Can the revocable trust be the only plaintiff in the case? 11 Answers as of October 23, 2017

Does the trust alone have the ability to sue a person? Just the trust without a person.

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O'Keefe Legal Services, L.L.C.
O'Keefe Legal Services, L.L.C. | Sean P. O'Keefe
In Maryland, it would be the trustee of the revocable trust who would and could be the plaintiff in a case on behalf of the trust.
Answer Applies to: Maryland
Replied: 10/23/2017
Ronald K. Nims LLC | Ronald K. Nims
A trust is a legal entity which has the right to sue. Depending on the state, the trust can sue in its own name or the trustee sues on behalf of the trust.
Answer Applies to: Ohio
Replied: 10/20/2017
Minor, Bandonis and Haggerty, P.C.
Minor, Bandonis and Haggerty, P.C. | Brian Haggerty
No. A trust is not an entity, like a corporation. A trust is a contractual arrangement between a settlor and a trustee. All litigation would be by the trustee of the trust as plaintiff or defendant.
Answer Applies to: Oregon
Replied: 10/18/2017
Gates' Law, PLLC | Thomas E. Gates
The trust has its own identify and may sue on its behalf.
Answer Applies to: Washington
Replied: 10/18/2017
Law Office of T. Phillip Boggess | T. Phillip Boggess
It will be the Trustee of the Trust who is the plaintiff, but essentially yes.
Answer Applies to: Illinois
Replied: 10/18/2017
    DEAN T. JENNINGS, P.C.
    DEAN T. JENNINGS, P.C. | Dean T Jennings
    The information in your question is to limited to answer accurately. But generally a trust is a "person" under the law and can sue on a variety of claims.
    Answer Applies to: Iowa
    Replied: 10/18/2017
    S. Joseph Schramm | Joseph Schramm
    An action in which a trust is a principal party, either plaintiff or defendant usually names the trustee of the trust as the plaintiff or defendant as well as the trust itself. The trustee is most often either an individual, a bank, a charitable organization or some other entity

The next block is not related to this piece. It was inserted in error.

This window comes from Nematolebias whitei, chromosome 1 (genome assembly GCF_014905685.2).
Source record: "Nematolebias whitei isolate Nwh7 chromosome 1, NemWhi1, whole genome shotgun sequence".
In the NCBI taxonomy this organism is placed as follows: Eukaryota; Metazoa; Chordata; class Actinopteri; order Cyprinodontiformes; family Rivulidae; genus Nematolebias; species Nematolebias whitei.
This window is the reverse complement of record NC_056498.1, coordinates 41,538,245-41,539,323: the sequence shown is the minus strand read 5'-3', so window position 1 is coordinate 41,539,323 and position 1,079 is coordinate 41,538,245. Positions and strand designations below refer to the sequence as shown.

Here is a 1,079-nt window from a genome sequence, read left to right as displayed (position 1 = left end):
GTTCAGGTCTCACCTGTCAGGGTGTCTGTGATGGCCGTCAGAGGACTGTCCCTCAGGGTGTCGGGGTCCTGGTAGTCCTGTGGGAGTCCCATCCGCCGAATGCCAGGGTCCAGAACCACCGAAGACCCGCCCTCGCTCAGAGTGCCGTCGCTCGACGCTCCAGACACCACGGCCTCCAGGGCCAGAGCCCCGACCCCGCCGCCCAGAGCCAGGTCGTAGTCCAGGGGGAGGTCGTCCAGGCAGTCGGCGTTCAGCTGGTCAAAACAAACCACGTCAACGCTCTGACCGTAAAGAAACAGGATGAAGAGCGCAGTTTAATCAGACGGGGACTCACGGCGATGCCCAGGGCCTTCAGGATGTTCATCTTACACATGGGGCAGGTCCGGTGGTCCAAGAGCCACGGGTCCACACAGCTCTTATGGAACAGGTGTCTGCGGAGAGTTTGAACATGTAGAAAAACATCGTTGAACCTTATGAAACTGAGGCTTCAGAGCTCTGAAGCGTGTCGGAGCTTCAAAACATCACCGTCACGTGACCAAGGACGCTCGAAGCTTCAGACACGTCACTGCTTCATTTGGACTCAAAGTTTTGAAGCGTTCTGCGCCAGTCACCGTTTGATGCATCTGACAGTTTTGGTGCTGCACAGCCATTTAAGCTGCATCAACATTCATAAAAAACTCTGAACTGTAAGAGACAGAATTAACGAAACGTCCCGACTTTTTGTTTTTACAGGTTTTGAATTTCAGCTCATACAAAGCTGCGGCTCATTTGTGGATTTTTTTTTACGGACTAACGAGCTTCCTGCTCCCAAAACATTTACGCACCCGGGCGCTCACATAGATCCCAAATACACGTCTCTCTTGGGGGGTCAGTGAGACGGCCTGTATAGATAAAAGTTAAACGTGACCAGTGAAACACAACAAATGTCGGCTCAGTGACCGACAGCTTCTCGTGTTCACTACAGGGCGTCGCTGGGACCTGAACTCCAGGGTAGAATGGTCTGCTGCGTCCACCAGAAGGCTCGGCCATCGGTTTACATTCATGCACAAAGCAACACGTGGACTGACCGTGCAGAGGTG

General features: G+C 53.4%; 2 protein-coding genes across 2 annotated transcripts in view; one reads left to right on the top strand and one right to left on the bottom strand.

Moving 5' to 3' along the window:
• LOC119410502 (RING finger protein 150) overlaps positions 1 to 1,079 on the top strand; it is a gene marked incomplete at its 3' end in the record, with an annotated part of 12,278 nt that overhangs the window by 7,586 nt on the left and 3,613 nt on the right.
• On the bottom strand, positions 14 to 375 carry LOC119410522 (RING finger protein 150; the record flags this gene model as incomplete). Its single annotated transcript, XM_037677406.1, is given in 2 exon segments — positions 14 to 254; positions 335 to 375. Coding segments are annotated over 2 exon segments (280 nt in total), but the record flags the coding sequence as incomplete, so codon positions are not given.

Answer Applies to: Pennsylvania
    Replied: 10/18/2017
    Ashcraft & Ashcraft, Ltd.
    Ashcraft & Ashcraft, Ltd. | Randall C. Romei
    A trust acts through its trustee. The trustee must sign papers and direct the actions of a trust. The trust can be the only plaintiff in a lawsuit, but its actions as plaintiff are directed by the trustee. The trustee can be a corporation or an individual.
    Answer Applies to: Illinois
    Replied: 10/18/2017
    Sebby Law Office
    Sebby Law Office | Jayne Sebby
    You don't provide enough information to answer but in certain circumstances, yes, a trust should be able to bring suit.
    Answer Applies to: Nebraska
    Replied: 10/18/2017
    Richard J. Keyes Attorney at Law | Richard J. Keyes
    The trust can only act through a trustee. Therefore, if there is a lawsuit filed, the trustee is the plaintiff bringing the action on behalf of the trust.
    Answer Applies to: Missouri
    Replied: 10/18/2017
    Law Offices of Charles R. Perry
    Law Offices of Charles R. Perry | Charles R. Perry
    No. The trustee must be the named plaintiff, but in his or her capacity as trustee of the trust. If the trust contains beneficiaries other than the trustee, moreover, the trustee must be represented by an attorney. He or she cannot represent the trust in pro per.
    Answer Applies to: California
    Replied: 10/18/2017
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